News and Information

Anthrax in Caprivi confirmed
September 22, 2004

THE Ministry of Environment and Tourism has confirmed that anthrax was the cause of deaths of wild animals which were reported in the Caprivi last week.

Sacky Namugongo, the Deputy Director of Parks and Wildlife Management, said the Ministry's probe found that five elephants and four buffalo which died had anthrax symptoms.

The affected areas are between Masikili and Kasika, in the eastern Caprivi (the floodplains).

Two elephants and one buffalo died at Kabulabula, two elephants at Mhalasinte, an elephant and a buffalo and Kasika and two buffaloes at Ivilivinzi.

Namugongo urged residents of the affected areas not to eat the meat from the dead animals.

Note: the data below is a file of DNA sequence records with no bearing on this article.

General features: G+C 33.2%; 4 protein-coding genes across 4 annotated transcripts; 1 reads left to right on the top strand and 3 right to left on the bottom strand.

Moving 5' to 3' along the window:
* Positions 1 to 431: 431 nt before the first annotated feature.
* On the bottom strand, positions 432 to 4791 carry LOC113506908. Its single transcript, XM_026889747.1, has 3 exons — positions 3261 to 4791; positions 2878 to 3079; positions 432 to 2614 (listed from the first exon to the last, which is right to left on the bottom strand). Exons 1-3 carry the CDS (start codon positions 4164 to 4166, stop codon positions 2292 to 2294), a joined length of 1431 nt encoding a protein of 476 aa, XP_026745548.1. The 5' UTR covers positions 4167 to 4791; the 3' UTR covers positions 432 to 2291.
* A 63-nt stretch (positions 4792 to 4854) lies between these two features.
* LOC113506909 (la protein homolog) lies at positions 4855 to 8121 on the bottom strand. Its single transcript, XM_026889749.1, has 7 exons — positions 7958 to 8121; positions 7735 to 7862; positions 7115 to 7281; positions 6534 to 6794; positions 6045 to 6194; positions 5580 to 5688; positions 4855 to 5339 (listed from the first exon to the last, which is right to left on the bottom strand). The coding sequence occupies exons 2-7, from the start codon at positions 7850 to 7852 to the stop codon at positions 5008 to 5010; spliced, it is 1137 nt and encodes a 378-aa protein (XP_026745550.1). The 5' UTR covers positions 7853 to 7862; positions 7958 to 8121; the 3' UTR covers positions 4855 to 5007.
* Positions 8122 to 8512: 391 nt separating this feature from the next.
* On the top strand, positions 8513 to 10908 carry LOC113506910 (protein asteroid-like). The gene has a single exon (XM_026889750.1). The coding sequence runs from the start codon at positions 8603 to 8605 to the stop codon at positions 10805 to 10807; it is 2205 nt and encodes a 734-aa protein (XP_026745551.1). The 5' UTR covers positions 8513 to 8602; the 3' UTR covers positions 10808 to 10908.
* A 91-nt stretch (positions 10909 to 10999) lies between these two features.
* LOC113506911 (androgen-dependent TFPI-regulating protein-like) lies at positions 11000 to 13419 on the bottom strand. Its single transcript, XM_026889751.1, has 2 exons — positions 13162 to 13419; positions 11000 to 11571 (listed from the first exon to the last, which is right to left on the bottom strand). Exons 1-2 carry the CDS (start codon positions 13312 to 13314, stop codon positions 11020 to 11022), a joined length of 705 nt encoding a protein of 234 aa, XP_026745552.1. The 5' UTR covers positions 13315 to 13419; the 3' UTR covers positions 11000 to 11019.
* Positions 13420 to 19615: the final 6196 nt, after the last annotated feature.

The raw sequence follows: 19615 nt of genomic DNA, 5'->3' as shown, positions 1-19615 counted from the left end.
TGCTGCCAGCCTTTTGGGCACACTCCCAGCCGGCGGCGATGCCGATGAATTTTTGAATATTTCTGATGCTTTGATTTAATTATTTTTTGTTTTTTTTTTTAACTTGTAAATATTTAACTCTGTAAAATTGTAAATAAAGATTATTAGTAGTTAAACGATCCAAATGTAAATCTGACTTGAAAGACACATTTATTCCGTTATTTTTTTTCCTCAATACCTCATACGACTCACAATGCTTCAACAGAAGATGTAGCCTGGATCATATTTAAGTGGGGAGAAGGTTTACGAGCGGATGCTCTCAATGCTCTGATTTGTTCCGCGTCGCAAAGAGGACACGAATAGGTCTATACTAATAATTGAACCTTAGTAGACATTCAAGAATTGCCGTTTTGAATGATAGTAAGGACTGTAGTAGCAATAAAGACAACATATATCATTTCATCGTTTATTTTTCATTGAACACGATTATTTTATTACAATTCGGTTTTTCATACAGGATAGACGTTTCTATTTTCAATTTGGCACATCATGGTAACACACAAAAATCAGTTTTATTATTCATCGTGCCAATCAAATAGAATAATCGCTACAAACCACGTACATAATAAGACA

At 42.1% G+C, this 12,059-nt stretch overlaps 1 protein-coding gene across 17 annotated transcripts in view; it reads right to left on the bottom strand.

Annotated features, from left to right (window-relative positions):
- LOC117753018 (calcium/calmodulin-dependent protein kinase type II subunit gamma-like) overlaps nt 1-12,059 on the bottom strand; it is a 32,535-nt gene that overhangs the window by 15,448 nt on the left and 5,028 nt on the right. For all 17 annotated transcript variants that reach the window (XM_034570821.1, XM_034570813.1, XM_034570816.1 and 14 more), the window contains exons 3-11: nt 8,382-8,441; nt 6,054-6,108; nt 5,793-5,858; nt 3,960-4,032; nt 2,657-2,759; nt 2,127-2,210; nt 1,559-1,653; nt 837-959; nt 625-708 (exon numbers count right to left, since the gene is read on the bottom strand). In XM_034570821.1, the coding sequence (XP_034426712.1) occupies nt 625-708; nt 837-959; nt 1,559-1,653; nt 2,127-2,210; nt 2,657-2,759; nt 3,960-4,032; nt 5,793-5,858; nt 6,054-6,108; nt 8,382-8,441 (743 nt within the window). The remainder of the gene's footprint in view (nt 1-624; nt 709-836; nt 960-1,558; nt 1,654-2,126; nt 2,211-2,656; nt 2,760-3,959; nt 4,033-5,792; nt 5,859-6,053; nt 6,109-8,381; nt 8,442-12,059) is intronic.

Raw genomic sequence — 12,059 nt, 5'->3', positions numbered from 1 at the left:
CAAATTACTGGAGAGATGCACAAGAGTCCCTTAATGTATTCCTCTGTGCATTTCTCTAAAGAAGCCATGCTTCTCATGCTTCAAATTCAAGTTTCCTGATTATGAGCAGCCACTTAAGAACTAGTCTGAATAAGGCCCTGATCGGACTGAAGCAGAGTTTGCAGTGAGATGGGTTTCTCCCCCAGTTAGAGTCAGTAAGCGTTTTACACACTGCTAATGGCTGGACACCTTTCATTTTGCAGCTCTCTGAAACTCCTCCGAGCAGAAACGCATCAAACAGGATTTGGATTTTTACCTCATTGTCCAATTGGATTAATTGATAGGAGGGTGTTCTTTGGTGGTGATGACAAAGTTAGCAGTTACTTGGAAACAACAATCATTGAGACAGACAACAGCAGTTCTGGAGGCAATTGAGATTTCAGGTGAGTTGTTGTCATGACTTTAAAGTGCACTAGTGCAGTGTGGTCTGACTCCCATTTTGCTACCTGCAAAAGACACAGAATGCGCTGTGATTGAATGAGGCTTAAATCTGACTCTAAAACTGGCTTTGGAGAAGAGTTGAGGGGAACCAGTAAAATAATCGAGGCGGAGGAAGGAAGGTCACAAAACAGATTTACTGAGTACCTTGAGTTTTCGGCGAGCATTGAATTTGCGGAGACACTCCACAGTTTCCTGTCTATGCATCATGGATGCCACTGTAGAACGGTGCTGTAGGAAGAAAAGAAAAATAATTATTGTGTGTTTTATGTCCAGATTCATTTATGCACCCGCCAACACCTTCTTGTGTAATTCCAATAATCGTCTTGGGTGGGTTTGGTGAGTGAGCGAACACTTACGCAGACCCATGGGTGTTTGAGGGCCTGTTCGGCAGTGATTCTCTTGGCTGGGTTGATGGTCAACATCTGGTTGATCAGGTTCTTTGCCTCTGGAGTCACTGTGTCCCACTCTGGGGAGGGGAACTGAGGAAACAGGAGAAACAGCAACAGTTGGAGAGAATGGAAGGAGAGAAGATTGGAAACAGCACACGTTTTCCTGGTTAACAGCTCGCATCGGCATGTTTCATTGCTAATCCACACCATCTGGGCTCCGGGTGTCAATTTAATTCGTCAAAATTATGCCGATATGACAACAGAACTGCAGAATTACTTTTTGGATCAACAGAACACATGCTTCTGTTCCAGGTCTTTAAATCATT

"Anthrax is very deadly and such meat is highly contaminated," Namugongo told The Namibian.

He said his Ministry also received a report that two other elephants died on Monday morning, putting the total of animals that died of the disease at 11.

Last week, the Ministry's Director of Special Support Services, Dr Pauline Lindeque, said anthrax was believed to have spread to the Caprivi from the neighbouring Botswana which had confirmed cases of the disease.

Namugongo said the Ministry had dispatched staff to the affected areas to help control the disease while the Directorate of the Special Support Services has also been requested to send a second veterinarian to the Caprivi Region to monitor and supervise the operation.

Anthrax is primarily a disease of herbivores, although if affects wide range of species.

It is generally of an acute form in wildlife, with animals showing few symptoms before abruptly collapsing and dying.

Blood discharge from mouth, nostril and anus is characteristic of anthrax deaths.


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